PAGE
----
whitebox header

Condition - Peak Perfomance - Sports Nutrition

By Christine Bailey MSc PGCE MBANT

Sports nutrition is not just for athletes! Whether a casual gym-goer or serious sports enthusiast, eating healthily and supplementing your diet can help boost your health and fitness.

No-one said getting fit was easy. But, if you want to make the most of your workouts, you need to be eating right. Without proper nutrition, the body can be subjected to high levels of stress, which can affect performance and recovery and increase the likelihood of injury.

Food is fuel

No matter what sport or exercise you do, you can improve your fitness and energy levels by tweaking your diet. Forget three meals a day. Eating little and often (five to six small meals a day) can help balance blood sugar, keeping you fuelled. Include lean protein, healthy fat and fruit and/or vegetables with wholegrain at each meal. The amount of carbohydrate will depend on the type and intensity of your activity, but, in general, stick to low glycemic index foods like wholemeal pasta, brown basmati rice and oats. The main times you will need faster-releasing carbohydrates are during long training sessions and the recovery phase. 


Many exercisers still skimp on protein, focusing instead on carbohydrate-rich foods. Protein is vital for growth and repair of muscles, immune support and many other functions essential to health and performance. If you are a regular exerciser, you will need at least 1.2g-1.4g per kg total body mass per day, around 15-20% of your total daily calories. But for some sports, especially those involving strength and power, you may need substantially more. For an 80kg athlete consuming 1.4g per kg total body mass per day of protein, this would mean consuming 112g of protein per day. When you consider that a chicken breast contains around 40g, a fillet of fish 25g, and 2 eggs 14g protein, you can see why protein powders are so popular.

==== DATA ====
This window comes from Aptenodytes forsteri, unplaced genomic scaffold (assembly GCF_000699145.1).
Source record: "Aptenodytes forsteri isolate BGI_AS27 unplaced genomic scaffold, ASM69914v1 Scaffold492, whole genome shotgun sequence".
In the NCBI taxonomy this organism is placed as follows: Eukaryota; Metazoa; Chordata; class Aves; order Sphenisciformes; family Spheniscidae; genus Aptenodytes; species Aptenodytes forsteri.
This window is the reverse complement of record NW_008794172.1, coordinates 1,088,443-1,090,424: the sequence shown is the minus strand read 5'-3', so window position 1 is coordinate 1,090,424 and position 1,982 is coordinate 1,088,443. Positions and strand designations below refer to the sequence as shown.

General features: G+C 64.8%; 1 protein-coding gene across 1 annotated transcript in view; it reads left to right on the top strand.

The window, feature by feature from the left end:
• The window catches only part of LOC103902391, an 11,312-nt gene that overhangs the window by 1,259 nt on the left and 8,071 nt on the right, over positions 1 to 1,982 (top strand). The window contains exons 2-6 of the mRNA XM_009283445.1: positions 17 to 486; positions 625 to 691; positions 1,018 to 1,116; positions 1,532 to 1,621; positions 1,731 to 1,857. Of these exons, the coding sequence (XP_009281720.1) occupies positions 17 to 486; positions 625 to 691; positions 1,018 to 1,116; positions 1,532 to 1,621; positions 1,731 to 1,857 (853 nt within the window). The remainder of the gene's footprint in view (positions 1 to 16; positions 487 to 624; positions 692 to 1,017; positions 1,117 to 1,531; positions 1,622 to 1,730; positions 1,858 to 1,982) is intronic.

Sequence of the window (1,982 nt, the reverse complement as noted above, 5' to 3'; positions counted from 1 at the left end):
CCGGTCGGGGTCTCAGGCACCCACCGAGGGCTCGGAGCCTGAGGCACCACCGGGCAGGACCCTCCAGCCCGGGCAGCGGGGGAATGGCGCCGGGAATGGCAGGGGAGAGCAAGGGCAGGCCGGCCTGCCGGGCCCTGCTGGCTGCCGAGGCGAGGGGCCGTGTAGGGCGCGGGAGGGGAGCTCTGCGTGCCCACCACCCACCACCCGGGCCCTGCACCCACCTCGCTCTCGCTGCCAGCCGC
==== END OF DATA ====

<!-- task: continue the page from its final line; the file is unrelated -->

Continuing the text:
Many protein powders are based on whey. But these are not suitable for everyone, including vegans or those allergic to dairy. Enter hemp protein – a delicious, nutritious alternative. Exceptionally high in protein (50%) and containing all the essential amino acids, it can help make up any dietary shortfalls.


Hemp protein has an additional benefit of being rich in the omega 3 and 6 essential fatty acids, too. Healthy fat is another macronutrient exercisers skimp on, so including hemp protein daily is a great, all-in-one, ‘nutritious shot’. Essential fats have many important functions, including regulating inflammation, making them particularly useful post exercise and during injury.


Regular exercise also increases your requirements for a number of vitamins and minerals, including B vitamins, magnesium, potassium, calcium and antioxidants. Taking a high potency multivitamin and mineral supplement and a separate antioxidant formula, especially during intense periods of training, can help to meet your body’s needs. 

Printable versionSend to a friendShare

Related articles

whitebox footer

Nutrient list Nutrient list info

Recently added nutrients:

Related nutrients list empty

What should I take?

Click here to see which nutrients may be beneficial

Question Mark